COMMENTARY | It's at about this time every year when fans of NBA teams on the playoff bubble have to decide whether to root, root, root for the home team to go on a winning streak and get in, or subtly pray under their breath that they keep losing and stay out.
Making the playoffs as an eight seed means the disappointment of an already mediocre season continues for at least four more games, two of them in front of the home crowd. It means more money and time invested by fans in a team that typically makes its playoff exit almost as fast as the franchise gets next year's season-ticket package commercials aired.
Missing the playoffs means fans can turn their focus to the NBA Draft and which player would be the best fit for their team depending on when the ping-pong ball with their logo on it gets sucked out of the machine. And, of course, fans can start Twitter trends about what lucky charm their owner should take to the NBA Draft Lottery to further enhance the odds of snagging the number one pick.
If the swirling rumors are true that the 7-foot-1 center might actually play in games down the stretch - of course, these are only rumors because he keeps avoiding the media and nobody on the team seems to know the real answer - it gives the Sixers a significantly improved chance of being one of those bubble teams that sneaks into the postseason.
Fans need only look at recent games to realize what the Sixers lack more than anything else is a big-time presence in the middle. Spencer Hawes is a career backup at best, and an inconsistent one at that, as proven in his one- and two-rebound performances against the Miami Heat and Orlando Magic, respectively, followed by a 15-rebound effort against the Chicago Bulls. Hawes also tends to favor a lower-percentage 15-foot jump shot over a higher-percentage shot from inside the paint. If Bynum returns, he gives the Sixers a much, much stronger presence inside the lane on both ends of the floor that should equate to more wins and a possible eighth, or maybe even higher seed in the playoffs.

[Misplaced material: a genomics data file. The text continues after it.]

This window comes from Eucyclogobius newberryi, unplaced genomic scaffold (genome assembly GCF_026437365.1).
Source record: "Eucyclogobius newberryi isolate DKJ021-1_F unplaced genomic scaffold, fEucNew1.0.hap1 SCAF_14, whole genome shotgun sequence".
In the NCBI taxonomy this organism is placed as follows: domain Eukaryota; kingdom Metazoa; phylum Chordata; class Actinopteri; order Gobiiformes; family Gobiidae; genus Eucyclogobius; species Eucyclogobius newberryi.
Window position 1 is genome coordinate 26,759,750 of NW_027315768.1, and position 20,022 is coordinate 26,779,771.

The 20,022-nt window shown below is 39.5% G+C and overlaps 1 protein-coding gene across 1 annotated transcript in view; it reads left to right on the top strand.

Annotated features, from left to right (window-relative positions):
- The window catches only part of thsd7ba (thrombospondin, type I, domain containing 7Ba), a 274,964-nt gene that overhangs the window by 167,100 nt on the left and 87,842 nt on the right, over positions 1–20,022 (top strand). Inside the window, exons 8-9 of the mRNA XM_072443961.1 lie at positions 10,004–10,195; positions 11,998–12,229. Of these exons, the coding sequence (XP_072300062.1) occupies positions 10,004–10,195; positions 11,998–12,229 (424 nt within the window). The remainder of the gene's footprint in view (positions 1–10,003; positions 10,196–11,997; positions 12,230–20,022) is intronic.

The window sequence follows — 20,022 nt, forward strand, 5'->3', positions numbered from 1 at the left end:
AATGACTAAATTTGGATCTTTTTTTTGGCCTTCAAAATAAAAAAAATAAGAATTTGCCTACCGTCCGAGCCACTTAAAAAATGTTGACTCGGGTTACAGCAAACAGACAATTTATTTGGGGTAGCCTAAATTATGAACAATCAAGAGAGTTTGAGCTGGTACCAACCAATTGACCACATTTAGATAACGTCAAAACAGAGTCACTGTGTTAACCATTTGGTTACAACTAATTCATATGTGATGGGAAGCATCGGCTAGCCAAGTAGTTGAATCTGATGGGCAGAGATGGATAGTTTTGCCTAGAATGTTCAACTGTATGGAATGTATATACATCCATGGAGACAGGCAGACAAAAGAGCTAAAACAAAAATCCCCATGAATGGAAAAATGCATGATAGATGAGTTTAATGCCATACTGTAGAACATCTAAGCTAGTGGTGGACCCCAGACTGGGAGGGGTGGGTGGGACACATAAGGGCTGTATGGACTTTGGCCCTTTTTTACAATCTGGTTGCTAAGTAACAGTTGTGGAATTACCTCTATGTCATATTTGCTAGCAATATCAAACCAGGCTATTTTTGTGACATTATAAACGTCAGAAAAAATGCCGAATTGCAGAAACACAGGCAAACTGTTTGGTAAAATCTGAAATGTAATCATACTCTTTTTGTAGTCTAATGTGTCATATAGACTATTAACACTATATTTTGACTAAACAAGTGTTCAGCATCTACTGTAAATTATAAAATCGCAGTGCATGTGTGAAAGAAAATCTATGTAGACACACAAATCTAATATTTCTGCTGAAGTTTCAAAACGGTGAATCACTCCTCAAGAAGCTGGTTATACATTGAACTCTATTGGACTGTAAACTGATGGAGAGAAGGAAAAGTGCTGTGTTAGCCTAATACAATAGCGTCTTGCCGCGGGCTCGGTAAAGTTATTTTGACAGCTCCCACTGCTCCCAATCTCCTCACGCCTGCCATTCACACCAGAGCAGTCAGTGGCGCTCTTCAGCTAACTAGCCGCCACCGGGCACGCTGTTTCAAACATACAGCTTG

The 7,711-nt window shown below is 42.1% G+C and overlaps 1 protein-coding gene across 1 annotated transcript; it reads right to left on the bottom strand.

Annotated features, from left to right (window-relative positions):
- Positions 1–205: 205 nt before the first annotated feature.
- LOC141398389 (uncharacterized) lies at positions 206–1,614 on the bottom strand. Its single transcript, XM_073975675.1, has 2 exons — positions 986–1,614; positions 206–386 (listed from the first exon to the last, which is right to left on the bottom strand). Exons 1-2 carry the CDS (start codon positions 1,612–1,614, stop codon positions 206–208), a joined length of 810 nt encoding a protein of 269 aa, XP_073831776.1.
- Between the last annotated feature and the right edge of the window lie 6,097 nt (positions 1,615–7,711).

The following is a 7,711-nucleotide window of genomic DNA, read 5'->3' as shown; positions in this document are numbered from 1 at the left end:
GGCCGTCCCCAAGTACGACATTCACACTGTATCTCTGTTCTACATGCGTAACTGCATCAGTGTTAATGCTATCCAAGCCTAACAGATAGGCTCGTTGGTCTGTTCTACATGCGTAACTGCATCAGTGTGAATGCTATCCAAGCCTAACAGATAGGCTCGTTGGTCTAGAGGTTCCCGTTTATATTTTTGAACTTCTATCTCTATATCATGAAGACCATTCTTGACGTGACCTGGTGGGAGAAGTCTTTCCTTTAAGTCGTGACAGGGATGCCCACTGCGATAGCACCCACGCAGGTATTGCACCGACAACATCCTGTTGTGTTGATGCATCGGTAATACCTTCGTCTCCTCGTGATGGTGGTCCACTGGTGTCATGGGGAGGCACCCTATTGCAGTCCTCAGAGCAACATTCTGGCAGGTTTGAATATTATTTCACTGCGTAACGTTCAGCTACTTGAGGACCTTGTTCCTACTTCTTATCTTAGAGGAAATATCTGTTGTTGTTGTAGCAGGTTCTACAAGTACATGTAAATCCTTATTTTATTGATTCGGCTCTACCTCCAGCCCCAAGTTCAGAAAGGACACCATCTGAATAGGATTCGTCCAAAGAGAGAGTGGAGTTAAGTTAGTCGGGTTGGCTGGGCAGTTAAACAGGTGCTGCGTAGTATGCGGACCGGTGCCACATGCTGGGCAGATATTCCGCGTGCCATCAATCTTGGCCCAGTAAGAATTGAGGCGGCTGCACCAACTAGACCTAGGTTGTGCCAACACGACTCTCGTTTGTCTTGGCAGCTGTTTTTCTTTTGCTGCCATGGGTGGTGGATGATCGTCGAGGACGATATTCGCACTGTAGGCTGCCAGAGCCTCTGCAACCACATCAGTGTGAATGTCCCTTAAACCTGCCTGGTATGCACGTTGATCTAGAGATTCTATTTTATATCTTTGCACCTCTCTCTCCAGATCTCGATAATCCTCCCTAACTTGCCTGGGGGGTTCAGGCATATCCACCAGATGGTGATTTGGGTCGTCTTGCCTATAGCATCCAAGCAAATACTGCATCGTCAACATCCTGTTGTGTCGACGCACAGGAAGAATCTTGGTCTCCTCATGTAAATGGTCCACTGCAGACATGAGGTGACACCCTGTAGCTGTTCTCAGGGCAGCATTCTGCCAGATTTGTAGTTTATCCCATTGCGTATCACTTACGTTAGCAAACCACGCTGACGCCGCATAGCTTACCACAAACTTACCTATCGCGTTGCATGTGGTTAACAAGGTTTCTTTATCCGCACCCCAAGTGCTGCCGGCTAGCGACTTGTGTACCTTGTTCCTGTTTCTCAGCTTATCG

On the flip side, if Bynum remains focused on his hairstyle, his bowling scores, and his hide-and-seek skills instead of getting healthy and in shape to return, all indications are the Sixers have no chance of making the playoffs. In fact, given the team's recent performances one could make the argument that they might struggle to win five more games.
If the Sixers collapse down the stretch and don't make the playoffs, not only will they be in the lottery, but could be poised to have several more ping-pong balls than they would if the season ended today.
The other reason to hope that Bynum doesn't return is because, if he doesn't, then there's no way the franchise would sign him to a long-term deal. It also means that most likely no other team would either. In an ideal world, the Sixers could then sign him to a shorter, more cap-friendly contract and hope they look back at it as a "steal." Right now, the trade last summer to get Bynum might go down as one of the worst in Philadelphia sports history.
Head coach Doug Collins admitted during his "don't blame me" press conference the other night following the loss to Orlando that he wasn't exactly sure where Bynum spends his time during games. I think most fans would agree that for the rest of the season, for the betterment of the franchise's future, it might be best if it stays that way.
Jon Buzby is an award-winning sportswriter from Delaware and has followed the Sixers since 1976. He contributes regularly to multiple newspapers, magazines and websites. Follow him @JonBuzby on Twitter.
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